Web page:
We learned that the 11 billion consumer devices attached to our global ICT infrastructure is expanding the Green ICT focus outside of the core. Now, there is growing awareness how device use can impact the energy consumption and carbon footprint of the network and core. Jenna Wortham writes in The New York Times:
E-devices are so pervasive in our lives that we might not consider the full potential of personal e-waste reduction. The British weighed in with a law that, according to Discover magazine, expands the e-waste definition to include electrical 'adult toys'. Individual manufacturers are also offering green devices.
Earth Hour is an initiative sponsored by the World Wildlife Fund and others to raise awareness about global warming by asking individuals, municipalities, and businesses to turn off their lights for one hour (8:30PM local time, 28 Mar). Turning off our personal computers and e-devices appears to be a more complicated issue.
"Consumer electronics is the fastest-growing source of electricity use in people's homes," says the Natural Resources Defense Council (NRDC). "It's now up to 15 or 20 percent." Video game consoles are the latest devices to come under energy use scrutiny. "Today, more than 40 percent of all homes in the United States contain at least one video game console . . .they consumed an estimated 16 billion kilowatt-hours per year -- roughly equal to the annual electricity use of the city of San Diego. Through the incorporation of more user-friendly power management features, we could save approximately 11 billion kWh of electricity per year, cut our nation's electricity bill by more than $1 billion per year, and avoid emissions of more than 7 million tons of CO2 each year." Until the industry steps improves its devices' power management, "gamers can significantly reduce the energy consumed by their consoles through simple steps like turning off the console when not actively playing a game or watching a movie and enabling power management features when available." Visit the NRDC's consoles page to read the comprehensive report, Lowering the Cost of Play by Noah Horowitz, and to learn how to enable power management features on existing consoles.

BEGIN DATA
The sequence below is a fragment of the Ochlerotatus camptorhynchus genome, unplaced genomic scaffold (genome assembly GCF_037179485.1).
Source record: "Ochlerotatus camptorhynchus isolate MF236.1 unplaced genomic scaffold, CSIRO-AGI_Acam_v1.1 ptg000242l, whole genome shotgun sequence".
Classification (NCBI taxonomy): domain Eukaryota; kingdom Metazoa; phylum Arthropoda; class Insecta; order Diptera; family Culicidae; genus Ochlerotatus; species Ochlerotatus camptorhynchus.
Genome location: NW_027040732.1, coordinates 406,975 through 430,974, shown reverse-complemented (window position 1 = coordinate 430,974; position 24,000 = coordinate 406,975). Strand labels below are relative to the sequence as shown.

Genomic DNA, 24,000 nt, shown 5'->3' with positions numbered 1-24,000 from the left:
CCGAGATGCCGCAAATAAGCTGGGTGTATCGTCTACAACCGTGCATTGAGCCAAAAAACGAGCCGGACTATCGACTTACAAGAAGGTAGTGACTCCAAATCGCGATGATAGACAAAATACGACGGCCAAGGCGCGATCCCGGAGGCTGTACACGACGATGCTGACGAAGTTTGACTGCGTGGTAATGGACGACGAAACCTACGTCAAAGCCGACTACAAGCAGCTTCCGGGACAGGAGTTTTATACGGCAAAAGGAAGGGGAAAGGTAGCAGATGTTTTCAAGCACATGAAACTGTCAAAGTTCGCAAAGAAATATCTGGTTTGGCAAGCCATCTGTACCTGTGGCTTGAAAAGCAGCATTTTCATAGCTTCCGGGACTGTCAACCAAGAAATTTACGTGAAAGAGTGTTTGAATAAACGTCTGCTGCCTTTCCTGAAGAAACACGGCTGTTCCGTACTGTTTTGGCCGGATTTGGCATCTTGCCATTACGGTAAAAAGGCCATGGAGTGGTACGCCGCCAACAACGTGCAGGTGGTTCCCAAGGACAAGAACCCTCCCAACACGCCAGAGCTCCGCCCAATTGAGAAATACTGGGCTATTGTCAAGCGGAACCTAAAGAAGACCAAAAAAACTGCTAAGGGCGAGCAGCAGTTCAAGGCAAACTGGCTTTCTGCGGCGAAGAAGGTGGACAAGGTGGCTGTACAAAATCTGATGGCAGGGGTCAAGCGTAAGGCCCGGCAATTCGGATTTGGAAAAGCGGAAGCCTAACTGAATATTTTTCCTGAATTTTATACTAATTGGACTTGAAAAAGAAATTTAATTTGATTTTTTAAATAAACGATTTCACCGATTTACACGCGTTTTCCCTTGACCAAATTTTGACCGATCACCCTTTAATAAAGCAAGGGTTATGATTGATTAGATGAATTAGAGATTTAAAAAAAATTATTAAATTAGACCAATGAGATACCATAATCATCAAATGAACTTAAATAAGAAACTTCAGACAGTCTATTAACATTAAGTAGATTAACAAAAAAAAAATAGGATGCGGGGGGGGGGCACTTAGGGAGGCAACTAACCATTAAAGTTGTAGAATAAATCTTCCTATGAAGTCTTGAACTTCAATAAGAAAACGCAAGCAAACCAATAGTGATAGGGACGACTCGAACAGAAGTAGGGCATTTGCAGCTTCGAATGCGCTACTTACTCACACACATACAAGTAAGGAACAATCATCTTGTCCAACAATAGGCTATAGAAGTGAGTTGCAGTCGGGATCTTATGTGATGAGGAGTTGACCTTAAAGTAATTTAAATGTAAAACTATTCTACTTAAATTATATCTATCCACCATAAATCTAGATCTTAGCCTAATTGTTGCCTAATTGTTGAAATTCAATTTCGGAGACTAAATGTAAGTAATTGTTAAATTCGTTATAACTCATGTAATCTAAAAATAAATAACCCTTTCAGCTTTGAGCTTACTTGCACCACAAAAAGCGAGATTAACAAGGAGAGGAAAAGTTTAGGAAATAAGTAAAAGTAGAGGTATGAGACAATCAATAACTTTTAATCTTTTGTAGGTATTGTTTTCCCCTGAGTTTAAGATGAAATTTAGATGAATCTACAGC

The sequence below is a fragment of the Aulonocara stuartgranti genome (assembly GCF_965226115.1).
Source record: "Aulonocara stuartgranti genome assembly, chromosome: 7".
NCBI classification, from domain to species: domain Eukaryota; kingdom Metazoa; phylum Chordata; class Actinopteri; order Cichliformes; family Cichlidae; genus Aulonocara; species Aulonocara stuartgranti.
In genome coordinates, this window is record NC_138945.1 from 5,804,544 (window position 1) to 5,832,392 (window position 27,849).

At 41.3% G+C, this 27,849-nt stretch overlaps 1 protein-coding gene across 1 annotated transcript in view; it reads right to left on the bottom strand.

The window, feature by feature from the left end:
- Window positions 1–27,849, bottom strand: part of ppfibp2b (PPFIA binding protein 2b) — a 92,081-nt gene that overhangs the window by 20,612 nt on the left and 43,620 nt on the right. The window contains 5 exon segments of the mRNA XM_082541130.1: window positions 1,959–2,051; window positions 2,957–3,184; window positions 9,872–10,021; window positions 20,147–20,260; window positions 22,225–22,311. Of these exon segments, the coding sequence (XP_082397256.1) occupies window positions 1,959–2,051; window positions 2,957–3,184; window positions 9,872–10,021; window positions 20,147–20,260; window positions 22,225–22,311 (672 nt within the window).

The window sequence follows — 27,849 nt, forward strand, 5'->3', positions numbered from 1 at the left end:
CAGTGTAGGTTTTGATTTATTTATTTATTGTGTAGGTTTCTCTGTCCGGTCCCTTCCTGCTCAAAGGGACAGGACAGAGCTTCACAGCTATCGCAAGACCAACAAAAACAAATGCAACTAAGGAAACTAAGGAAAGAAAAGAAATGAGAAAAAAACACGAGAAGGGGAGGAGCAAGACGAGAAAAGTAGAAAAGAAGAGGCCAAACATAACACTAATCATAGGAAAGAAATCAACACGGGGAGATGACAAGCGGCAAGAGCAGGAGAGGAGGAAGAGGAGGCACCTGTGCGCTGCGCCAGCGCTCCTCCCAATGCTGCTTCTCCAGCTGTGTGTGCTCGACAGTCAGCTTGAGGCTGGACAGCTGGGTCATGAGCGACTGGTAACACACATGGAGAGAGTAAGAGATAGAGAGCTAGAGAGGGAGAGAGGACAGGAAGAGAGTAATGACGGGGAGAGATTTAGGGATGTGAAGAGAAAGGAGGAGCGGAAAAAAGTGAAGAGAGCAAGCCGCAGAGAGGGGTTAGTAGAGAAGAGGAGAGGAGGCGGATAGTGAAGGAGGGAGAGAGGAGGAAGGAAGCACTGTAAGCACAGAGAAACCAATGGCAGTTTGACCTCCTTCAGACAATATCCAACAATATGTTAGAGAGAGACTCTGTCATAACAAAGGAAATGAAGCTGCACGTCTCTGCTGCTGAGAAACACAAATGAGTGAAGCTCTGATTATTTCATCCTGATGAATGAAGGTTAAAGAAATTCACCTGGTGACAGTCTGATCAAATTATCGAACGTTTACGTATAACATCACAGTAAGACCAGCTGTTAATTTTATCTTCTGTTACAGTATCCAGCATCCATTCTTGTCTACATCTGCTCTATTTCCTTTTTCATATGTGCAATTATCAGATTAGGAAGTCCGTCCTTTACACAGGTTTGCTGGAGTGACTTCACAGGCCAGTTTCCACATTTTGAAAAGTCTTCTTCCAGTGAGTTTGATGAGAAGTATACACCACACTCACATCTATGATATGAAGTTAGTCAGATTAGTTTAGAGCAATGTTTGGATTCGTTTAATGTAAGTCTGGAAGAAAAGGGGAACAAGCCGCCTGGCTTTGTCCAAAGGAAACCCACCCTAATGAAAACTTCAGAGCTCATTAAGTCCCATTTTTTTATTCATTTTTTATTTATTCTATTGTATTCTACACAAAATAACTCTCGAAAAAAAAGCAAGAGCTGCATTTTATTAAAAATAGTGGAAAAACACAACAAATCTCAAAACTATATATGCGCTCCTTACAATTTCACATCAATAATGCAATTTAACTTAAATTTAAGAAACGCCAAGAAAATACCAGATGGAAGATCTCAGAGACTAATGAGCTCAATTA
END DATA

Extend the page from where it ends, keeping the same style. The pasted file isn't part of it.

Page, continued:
[Thank you to NRDC's Anthony Clark for providing graph.]
I've previously covered the emerging use of corn-based plastics in e-devices. Now, in its coverage of a new phone using corn bioplastics, The New York Times offers this critique:
"Unfortunately Samsung’s new cellphone relies on a flawed equation:
National Geographic's "High Tech Trash" is loaded with everything from an interactive toxic tour of a computer to an e-waste quiz to stats like ". . . in the U.S. [in 2005], between 1.5 and 1.9 million tons of computers, TVs, VCRs, monitors, cell phones, and other equipment were discarded. If all sources of electronic waste are tallied, it could total 50 million tons a year worldwide . . ." The Photo Gallery tells the story most powerfully - check it out!
The One Laptop Per Child (OLPC) initiative represents the cutting, if not controversial, edge of green e-device design. The Association for Computing Machinery (ACM) has published an interview with OLPC's CTO Mary Lou Jepsen, which is a insightful must-read for anyone interested is sustainable e-device design.
Responsible consumers are finding more options available for recycling their e-waste. One innovative approach is BuyMyTronics.com, which offers cash for iPods, iPhones, and game consoles, including broken items. Most existing services just accept e-gagets as donations or even charge for disposal. Here's what I learned when I did a obsolete gadget sweep:
Consumer electronics suppliers will face growing scrutiny of their sustainability practices from retailers. But consumers need to support these efforts by evolving their behavior. Sierra Magazine reports:
"With the power of a good-size country, Wal-Mart has put the squeeze on its 60,000 suppliers to reduce their carbon footprint. Starting in 2008, the retailer will use data from suppliers to measure the impact of its entire supply chain. The incentive: Wal-Mart promises better placement in stores for products that have addressed sustainability issues."
The website for the The Green Book cites a number of statistics that can motive more sustainable use of personal electronics:
"Unplug your power. Ten percent of the electricity used in your home is burned by communication devices and appliances when they are turned off!" (These are sometimes referred to as "vampire devices" because they silently drain power during the night.)